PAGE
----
In the first half of her career, Elaine Chukan Brown worked as a philosopher, giving lectures and educating people, at various universities, on matters of race and racism, as well as social justice issues on gender, women, and sexuality. As an academic, she developed courses and teaching methods that made philosophy and ethics more approachable, understandable, and applicable.
Brown’s work in academia helped shape students’ perspectives across the U.S., and her thoughtful words on controversial but relevant topics surrounding equality and equity, women’s health, global politics, and more have pushed the needle further to better humanity.
She’s doing the same now for wine.
Brown entered the wine industry several years ago and has since become a columnist for Club Oenologique and a contributing writer for Wine & Spirits magazine. Her work is featured in dozens of publications from Decanter and the World of Fine Wine, to the Robb Report and beyond. Brown has also contributed to many books, including the award-winning 8th edition of the “World Atlas of Wine,” and the 4th edition of the “Oxford Companion to Wine.” She even served as the American Specialist for JancisRobinson.com from 2015 to 2020.
Much of her work and writing in wine has shed light on the lack of diversity and inclusion that’s long plagued the industry. Her bravery in using her platform and expertise to inform the wine industry on changes needed has won her high acclaim. This year, Brown was invited to give the keynote address at Femmes du Vin held at the U.S. Embassy in Paris. The year before, Brown was named the Wine Communicator of the Year by IWSC and VinItaly. Before that, Wine Industry Network named her one of the nine Most Inspiring People in Wine.
However, Brown’s agenda to expose the racism BIPOC people are experiencing around the world wasn’t such a welcome topic early on in her wine career.
“When I started in wine, it was like you weren’t allowed to mention any social category at all,” Brown says. “I just thought that was awful.”
“I had this whole career where I literally created some of the classes on racism at the school I was at. But then, when I got into wine more than 10 years ago, if I even mentioned racism in any fashion or did something as simple as just referencing the fact that I was a woman in wine, everybody would go quiet, and the conversation would stop. When I started in wine, it was like you weren’t allowed to mention any social category at all,” Brown says. “I just thought that was awful.”
So how did she get wine professionals more comfortable with discussing the ugly truths impacting their industry and the world? “I realized that anywhere I went, people were fascinated by the fact that I’m from Alaska. So I started leveraging that to make them listen to stories that were indirectly about race. I started talking about Alaska, and then I’d start talking about being an Alaska native. That would force people to hear stories about race indirectly,” she says.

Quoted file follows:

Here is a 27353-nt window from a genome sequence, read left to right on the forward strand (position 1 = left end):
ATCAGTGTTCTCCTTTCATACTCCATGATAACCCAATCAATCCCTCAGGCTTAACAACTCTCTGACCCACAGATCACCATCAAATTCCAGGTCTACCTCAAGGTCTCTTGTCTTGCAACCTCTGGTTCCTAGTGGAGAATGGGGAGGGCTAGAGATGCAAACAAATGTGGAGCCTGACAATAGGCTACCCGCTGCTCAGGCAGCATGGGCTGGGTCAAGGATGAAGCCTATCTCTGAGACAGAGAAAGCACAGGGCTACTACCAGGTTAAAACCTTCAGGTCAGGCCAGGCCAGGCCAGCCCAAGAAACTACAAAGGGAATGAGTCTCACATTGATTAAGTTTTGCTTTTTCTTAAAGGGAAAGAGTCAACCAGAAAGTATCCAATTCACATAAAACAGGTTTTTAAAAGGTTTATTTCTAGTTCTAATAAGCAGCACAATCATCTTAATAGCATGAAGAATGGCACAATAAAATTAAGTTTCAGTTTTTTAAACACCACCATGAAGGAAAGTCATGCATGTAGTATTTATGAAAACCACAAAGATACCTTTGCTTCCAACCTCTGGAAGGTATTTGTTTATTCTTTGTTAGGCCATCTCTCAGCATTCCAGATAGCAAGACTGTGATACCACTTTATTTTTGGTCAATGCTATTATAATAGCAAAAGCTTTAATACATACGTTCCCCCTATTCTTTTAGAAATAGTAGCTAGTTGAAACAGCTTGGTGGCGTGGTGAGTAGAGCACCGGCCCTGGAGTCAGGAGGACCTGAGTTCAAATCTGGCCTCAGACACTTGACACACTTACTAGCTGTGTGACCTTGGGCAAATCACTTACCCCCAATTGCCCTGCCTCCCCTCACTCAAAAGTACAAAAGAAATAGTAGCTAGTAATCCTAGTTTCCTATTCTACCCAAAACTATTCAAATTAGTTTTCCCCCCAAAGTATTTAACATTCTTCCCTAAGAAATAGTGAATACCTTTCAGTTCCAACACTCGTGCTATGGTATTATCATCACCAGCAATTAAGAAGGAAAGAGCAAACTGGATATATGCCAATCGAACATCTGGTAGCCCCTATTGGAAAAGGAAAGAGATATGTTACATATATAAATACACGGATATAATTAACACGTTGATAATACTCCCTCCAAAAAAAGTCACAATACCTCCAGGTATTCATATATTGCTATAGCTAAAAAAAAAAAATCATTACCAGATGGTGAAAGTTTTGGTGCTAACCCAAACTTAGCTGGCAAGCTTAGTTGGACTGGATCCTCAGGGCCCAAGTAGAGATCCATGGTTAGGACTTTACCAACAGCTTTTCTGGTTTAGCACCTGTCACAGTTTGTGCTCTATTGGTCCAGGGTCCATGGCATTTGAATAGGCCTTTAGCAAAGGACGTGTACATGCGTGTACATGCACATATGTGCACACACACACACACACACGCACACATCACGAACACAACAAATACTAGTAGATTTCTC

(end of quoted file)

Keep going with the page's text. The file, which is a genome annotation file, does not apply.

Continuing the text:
While Brown has dedicated her life’s work to exposing the harsh realities of racism and prejudices many people experience, she’s just as passionate about uplifting other BIPOC people working in the wine industry. She often recommended others in her field of work for speaking engagements and events. And she regularly drinks wine made by BIPOC folks too. According to Brown, it’s just as important to show support to BIPOC initiatives by buying and trying their products.
She recommends three bottles made by BIPOC producers worth considering.
The grapes used in Camins 2 Dreams’ Grüner Veltliner are sourced from vineyards in the Sta. Rita Hills AVA in Santa Barbara County. The wine is produced by Tara Gomez, who the California state legislature has recognized as the first Native American winemaker, and her Catalonian wife, Mireia Taribó. Brown says the wine is a totally atypical expression of Grüner. “Rivers of flavor and mouth-watering freshness — the combo is just mouth-watering like summer in your mouth.”
Trial lawyer turned winemaker, Theodora R. Lee, is the woman behind the award-winning winery, Theopolis Vineyards, located in the Yorkville Highlands of the Anderson Valley in California. Although Lee’s winery produces various varieties of wine — many of which have received critical acclaim — perhaps her most recognized is her Petite Sirah, which has won several awards, including top honors at competitions like Sunset International Wine Competition and the San Francisco Chronicle International Wine Competition. “It’s totally unusual for Petite Sirah, but it’s really fresh. Petite Sirah is a really boney, generous variety, and out of her vineyard, it’s bright and fresh and racy and even a little green,” Brown says. “I love getting to see this really genuine and new expression of that variety.”
Kitá, Gomez’s solo project, was founded in 2010. The winery’s name translates to Our Valley Oak, in the native language of Samala, spoken by Gomez’s tribe, Santa Ynez Chumash. The name of this rare sparkling Roussanne means, it’s bright, in Gomez’s native tongue, and it’s a perfect description of what awaits in the bottle. “It’s just a super fantastic wine. There’s a really amazing acid, but then it’s perfectly Roussanne,” Brown says.